So, let’s create a component to render the post. So, in the home directory under components, I’m going to create a new file and I’m going to call it Post.jsx So, as usual, Post = React.createClass and up here. And what we’re going to do at this point is something a little different. Because each post that’s rendered needs to be rendered with this single post. So, what we’re going to do is we’re going to pass the post id as a property to this function. So, let’s just render, and let postid = and then the post id. This.props.postId Now, something I like to do if we’re passing multiple properties and they’re always passed in as these props and then the name of it. What you can do, you can actually, do this. So, wrap your variables in these curly brackets. And let’s say I also had a post image and whatnot and this will say basically, each one of this is equal to this.props. whatever it is. So, it’s really useful when you’re using multiple ones. And right now, I’m going to console log post.id and then the post id return div There. So, what we’re going to do is we need to map the posts, actually let’s get to that after let’s add a couple tasks in here, so we can actually pull them out and see what we’re working with. Username Nick This is my first post Save. And I should set it to automatically reset this to default empty when we save it. This is another post and then something you’ll really enjoy. So now, I’ve got three posts. And I want to pull them out them down here. So now, to render posts we need to create a couple of methods here in the home file. So, one of them is going to be called getPosts We’re going to pass it an id and the other one is going to be called renderPosts So, what we’re going to do is the get posts is going to return all of the posts because I didn’t need to pass it an id. So, get posts, let’s just return Posts.find fetch and then from here, from render posts, we need to return this.getPosts and then we’re going to map and we’re going to call it post here, and put a little fancy arrow, to an object, we can end that with a semicolon and we’re going to return the post component with the post being sent as an attribute or a property. Let’s end that with a semicolon as well. And what we need to do is in here, in the main body, I’m going to put a line break there, and then I’m going to call this renderPosts Let me have a quick look over here, make sure it’s all good. Looks all good. So let’s go back here and what we need to do, is in post. Ah, see there we go! In post, I’m just returning this, so let’s do class name is card and then in here, let’s go with an h3 tag and here, see this property that’s what I’m expecting to get and so the post is the only property I am setting over here. So, I’m going to in curly brackets here, I’m going to put post.user and then in a paragraph tag, I’m going to put post.content and Save. And so to recap, what we are doing is we are mapping the results of this function to basically this, and this is a new way we can actually pass each item from these results, over as posts to this little block here, which returns the component and we pass the posts through with the property name of posts, so in the post component we can reference the entire post as this from this props. So, we go back here and refresh I’ve got through there and this is not working. What have I done wrong? So, I’m going to pass the id along as a key property here. Posts._id and the reason why it wasn’t rendering the post, which is because I forgot to add the brackets here, so that it runs this function. So, if I save that, go back here and refresh, I’m going to see this. Now, I’m going to, let’s say Add a few of these here. And the great thing about React is when something changes, it scans the document, and you’ll see over here React ids and it performs a div of the current content vs the new content and only rewrites the portions that need to get rewritten. So, it’s a lot faster, that’s why it’s better to scale using React than Blaze. Second post of mine, which will be a bit longer. So, I’m going to style this up a bit, I’ll be right back.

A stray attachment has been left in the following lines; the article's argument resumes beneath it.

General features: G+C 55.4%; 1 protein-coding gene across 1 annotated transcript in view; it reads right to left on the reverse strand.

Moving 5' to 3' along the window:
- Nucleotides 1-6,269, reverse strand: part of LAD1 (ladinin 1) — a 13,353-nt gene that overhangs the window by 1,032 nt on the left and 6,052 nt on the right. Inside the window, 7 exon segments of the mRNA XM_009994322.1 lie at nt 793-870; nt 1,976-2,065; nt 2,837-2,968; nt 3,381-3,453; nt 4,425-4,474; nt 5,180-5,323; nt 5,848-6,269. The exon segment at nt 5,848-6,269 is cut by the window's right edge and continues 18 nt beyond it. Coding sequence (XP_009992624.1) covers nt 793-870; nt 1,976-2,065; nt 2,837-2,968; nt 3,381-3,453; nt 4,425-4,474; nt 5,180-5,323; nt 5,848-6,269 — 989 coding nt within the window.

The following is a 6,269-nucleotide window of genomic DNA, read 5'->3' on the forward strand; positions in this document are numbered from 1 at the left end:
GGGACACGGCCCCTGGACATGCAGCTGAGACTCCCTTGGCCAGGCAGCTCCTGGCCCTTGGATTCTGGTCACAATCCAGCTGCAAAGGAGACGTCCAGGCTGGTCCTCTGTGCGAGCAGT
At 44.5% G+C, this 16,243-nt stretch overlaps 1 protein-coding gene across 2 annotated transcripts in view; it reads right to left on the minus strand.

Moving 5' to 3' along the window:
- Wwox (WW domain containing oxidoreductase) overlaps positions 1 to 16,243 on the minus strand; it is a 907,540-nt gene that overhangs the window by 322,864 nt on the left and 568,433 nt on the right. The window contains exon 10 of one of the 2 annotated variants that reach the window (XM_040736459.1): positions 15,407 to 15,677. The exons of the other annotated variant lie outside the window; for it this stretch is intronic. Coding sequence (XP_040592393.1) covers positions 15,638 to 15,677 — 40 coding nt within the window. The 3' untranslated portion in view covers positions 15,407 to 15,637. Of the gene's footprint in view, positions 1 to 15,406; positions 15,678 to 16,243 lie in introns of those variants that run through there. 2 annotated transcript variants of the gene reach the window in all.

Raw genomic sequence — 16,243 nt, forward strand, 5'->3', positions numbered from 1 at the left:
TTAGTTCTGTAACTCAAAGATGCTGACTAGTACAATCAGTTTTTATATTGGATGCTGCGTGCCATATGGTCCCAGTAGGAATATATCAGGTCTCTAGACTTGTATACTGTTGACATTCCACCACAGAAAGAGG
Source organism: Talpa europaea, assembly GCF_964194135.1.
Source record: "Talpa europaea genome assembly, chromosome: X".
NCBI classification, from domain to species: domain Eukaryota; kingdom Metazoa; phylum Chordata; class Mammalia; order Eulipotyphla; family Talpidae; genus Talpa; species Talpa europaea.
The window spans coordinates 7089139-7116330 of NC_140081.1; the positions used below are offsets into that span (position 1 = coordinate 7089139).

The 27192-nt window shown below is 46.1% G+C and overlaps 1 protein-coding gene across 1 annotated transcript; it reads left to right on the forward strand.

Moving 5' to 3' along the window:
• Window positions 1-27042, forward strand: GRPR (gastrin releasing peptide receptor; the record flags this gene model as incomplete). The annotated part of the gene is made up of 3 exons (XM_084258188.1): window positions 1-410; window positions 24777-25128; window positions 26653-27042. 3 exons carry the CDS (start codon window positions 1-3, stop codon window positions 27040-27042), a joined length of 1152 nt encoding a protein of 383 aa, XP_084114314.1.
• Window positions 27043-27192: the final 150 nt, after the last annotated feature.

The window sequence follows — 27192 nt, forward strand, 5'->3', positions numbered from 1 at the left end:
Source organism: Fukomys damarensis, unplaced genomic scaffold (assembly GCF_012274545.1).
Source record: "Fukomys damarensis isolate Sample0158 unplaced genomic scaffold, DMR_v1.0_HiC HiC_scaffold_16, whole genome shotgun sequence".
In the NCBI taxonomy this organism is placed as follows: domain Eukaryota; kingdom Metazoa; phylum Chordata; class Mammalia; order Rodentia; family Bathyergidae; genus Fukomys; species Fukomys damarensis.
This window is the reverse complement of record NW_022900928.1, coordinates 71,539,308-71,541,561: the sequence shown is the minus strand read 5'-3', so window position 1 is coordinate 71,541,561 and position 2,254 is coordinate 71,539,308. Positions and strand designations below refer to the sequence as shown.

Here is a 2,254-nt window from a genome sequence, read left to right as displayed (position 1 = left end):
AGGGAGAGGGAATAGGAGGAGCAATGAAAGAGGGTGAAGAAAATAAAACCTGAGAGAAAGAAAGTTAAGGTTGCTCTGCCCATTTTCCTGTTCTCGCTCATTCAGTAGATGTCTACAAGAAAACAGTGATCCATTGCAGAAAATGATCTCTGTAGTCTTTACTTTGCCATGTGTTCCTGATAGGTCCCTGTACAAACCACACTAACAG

What we’re going to do next is get into the programming of this. So, I want to close this, because I no longer need them. And in server, I’m going to create a new directory called Collections. And in here, I’m going to create a new file and I’m going to call this collection, posts. And so, posts=new Mongo Collection posts. And then, I’m going to write Posts.allow insert: function return true: update: function return true: and remove: function. Function, return true. And this is going to allow us to insert update, remove from that collection. So the posts are going to let’s create a way to put the posts in first. So in the Home page, let’s actually I’m going to create a new component here called a InsertPost.jsx Insert Post is going to be the name. It’s going to be put to React.createClass And I’m going to basically render some html to put a post in to the database. So I’m going to form actually I don’t need that. Let’s just use a text area placeholder is going to be Type a post, name is going to be actually let’s just give it a className. And we’re going to put form-control and id of a post-body. The male tag has empty body, alright, and then a button. So, button className is going to be button, btn.info and it’s going to say, Save Post. Let’s save that in the home component, let’s render that. So let’s just InsertPost, there. Alright, I have to wrap it here. There, alright. Let’s indent this so it doesn’t look too bad. And if we refresh this, we’re going to see that our new component has been rendered. But if we type stuff, it doesn’t do anything right now. So let’s have an insert to that collection over here. And how we do that is we’re going to create a new function here called insertTo Collection it’s going to take event. So once you start getting more functions in React components, you need to separate them with comma. And what we’re going to do is we need to, say, onClick and in curly braces type this and then the function name. So this is going to be insert to collection. And we’re not passing anything to it so you could leave out the brackets here at the end. And the first thing we’re going to do is event.preventDefault And then we’re going to get the post body. So, content… Actually I need to var content= or we can just use straight up